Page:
clonus n : convulsion characterized by alternating contractions and relaxations
EtymologyLatin, from Greek κλονος ‘turmoil’.
Clonus (from the Greek for "violent, confused motion") is a series of involuntary muscular contractions due to sudden stretching of the muscle. Clonus is a sign of certain neurological conditions, and is particularly associated with upper motor neuron lesions such as amyotrophic lateral sclerosis (ALS), stroke, multiple sclerosis, spinal cord damage and hepatic encephalopathy. Magnesium Sulphate overdose is also know to cause clonus. Unlike the small, spontaneous twitching known as fasciculations (usually caused by lower motor neuron pathology), clonus causes large motions that are usually initiated by a reflex.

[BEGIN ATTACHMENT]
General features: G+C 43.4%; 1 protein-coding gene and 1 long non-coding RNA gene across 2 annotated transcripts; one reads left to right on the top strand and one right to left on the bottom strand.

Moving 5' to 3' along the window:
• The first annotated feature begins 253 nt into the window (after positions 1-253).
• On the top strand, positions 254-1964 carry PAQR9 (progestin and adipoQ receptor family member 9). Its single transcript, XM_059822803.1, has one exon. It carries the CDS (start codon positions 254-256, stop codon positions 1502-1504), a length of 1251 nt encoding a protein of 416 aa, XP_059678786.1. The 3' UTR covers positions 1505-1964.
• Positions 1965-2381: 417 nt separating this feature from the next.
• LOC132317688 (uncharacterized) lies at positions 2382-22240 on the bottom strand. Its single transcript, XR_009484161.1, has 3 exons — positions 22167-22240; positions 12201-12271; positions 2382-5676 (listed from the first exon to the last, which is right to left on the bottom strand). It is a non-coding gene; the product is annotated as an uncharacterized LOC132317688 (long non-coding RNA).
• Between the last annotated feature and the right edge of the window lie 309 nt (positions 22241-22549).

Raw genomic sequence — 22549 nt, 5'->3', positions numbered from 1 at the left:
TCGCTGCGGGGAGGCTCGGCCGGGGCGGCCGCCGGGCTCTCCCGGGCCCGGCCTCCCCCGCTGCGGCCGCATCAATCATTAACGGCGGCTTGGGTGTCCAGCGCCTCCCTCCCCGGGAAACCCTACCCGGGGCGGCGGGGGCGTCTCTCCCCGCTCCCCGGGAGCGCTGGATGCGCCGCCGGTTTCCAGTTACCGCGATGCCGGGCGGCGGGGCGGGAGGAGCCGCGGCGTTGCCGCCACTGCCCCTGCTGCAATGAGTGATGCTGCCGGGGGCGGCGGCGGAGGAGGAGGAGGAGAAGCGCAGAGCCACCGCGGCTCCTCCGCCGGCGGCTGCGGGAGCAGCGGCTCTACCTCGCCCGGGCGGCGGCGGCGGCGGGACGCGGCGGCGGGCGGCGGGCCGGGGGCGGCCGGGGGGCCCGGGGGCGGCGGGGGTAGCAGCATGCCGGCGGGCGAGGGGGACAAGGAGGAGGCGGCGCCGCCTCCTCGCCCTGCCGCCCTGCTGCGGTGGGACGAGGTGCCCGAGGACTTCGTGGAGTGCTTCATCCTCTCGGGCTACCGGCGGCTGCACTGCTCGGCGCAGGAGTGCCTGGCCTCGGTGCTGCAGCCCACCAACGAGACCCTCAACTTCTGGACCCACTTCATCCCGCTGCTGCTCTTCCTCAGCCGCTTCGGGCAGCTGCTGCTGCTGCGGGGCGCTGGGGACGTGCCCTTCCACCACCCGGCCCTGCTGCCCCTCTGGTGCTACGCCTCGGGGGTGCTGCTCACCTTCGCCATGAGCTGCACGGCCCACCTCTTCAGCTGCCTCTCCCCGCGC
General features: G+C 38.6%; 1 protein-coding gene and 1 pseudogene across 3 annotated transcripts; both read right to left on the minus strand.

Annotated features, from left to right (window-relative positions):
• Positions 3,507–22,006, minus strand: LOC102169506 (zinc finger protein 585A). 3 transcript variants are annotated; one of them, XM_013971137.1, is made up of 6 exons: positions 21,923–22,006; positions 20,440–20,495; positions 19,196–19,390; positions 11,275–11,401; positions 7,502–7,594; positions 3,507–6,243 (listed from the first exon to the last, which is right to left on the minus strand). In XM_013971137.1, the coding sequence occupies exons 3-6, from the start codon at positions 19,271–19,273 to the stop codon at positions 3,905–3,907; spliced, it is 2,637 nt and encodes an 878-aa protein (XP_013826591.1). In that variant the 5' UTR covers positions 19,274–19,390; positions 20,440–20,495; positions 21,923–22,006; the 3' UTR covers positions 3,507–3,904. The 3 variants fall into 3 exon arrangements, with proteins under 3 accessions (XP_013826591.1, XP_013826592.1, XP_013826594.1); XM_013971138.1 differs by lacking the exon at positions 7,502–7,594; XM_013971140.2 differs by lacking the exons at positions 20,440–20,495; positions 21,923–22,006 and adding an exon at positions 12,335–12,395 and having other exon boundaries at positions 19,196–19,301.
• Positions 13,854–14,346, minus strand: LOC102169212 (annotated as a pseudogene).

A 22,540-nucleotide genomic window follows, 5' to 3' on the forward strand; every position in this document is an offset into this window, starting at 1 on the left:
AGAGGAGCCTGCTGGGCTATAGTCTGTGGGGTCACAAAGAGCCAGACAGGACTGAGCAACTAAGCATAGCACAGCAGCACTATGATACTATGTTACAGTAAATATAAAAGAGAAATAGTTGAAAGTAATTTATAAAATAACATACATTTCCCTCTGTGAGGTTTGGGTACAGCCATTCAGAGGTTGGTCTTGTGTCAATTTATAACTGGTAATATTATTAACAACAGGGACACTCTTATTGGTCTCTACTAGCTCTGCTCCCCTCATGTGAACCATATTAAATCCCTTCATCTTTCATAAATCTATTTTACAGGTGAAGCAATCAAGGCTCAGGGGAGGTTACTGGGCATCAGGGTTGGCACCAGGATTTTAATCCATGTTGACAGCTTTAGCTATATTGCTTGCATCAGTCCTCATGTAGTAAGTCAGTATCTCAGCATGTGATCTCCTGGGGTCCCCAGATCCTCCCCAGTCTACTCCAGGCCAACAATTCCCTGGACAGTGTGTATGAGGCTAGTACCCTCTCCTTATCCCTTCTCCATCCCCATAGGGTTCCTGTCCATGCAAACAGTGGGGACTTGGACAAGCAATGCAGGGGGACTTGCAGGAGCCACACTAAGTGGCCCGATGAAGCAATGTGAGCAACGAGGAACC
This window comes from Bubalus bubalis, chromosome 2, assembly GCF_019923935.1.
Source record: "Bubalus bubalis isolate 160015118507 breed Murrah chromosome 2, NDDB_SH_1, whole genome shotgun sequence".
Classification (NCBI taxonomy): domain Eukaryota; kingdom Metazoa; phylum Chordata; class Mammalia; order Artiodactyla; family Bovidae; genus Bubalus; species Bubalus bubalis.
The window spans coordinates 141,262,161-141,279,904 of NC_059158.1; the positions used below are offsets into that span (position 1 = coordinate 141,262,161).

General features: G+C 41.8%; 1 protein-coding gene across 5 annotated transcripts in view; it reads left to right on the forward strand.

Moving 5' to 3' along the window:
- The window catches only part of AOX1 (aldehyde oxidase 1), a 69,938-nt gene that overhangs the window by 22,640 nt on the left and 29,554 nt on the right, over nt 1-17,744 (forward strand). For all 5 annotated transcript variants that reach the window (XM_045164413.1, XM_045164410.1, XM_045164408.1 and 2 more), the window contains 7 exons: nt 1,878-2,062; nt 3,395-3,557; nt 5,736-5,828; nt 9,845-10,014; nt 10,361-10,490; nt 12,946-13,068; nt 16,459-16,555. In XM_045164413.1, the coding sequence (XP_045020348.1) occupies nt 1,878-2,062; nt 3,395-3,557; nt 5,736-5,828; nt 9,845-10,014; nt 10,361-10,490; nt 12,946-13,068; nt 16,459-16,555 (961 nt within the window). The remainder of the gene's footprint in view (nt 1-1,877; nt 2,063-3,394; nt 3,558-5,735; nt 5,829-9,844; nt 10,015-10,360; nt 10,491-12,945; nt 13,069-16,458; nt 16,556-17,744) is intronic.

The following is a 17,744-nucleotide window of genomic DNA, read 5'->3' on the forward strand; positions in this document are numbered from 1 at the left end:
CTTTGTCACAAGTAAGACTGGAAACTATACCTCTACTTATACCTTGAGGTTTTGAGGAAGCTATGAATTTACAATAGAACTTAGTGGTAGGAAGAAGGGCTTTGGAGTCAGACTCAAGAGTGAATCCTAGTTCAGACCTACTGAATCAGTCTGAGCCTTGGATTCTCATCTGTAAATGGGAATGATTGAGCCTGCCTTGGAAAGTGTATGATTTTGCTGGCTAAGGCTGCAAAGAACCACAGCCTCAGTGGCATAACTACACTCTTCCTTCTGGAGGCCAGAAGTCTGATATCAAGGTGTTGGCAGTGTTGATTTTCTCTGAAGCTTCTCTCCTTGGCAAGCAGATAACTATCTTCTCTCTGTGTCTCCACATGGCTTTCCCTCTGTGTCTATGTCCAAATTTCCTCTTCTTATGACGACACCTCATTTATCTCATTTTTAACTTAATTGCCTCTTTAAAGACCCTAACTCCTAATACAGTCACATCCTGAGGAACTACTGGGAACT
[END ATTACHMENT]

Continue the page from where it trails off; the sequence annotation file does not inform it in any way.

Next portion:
Clonus is most common in the ankles, where it is tested by rapidly flexing the foot upward (dorsiflexion). It can also be tested in the knees by rapidly pushing the patella towards the toes. Only sustained clonus (5 beats or more) is considered abnormal.
Clonus appearing after ingesting potent serotonergic drugs strongly predicts imminent serotonin toxicity.
clonus in German: Klonus
clonus in Spanish: Clonus
clonus in French: Clonus
clonus in Lithuanian: Traukuliai
clonus in Japanese: クローヌス
clonus in Portuguese: Clônus
clonus in Chinese: 阵孪性状态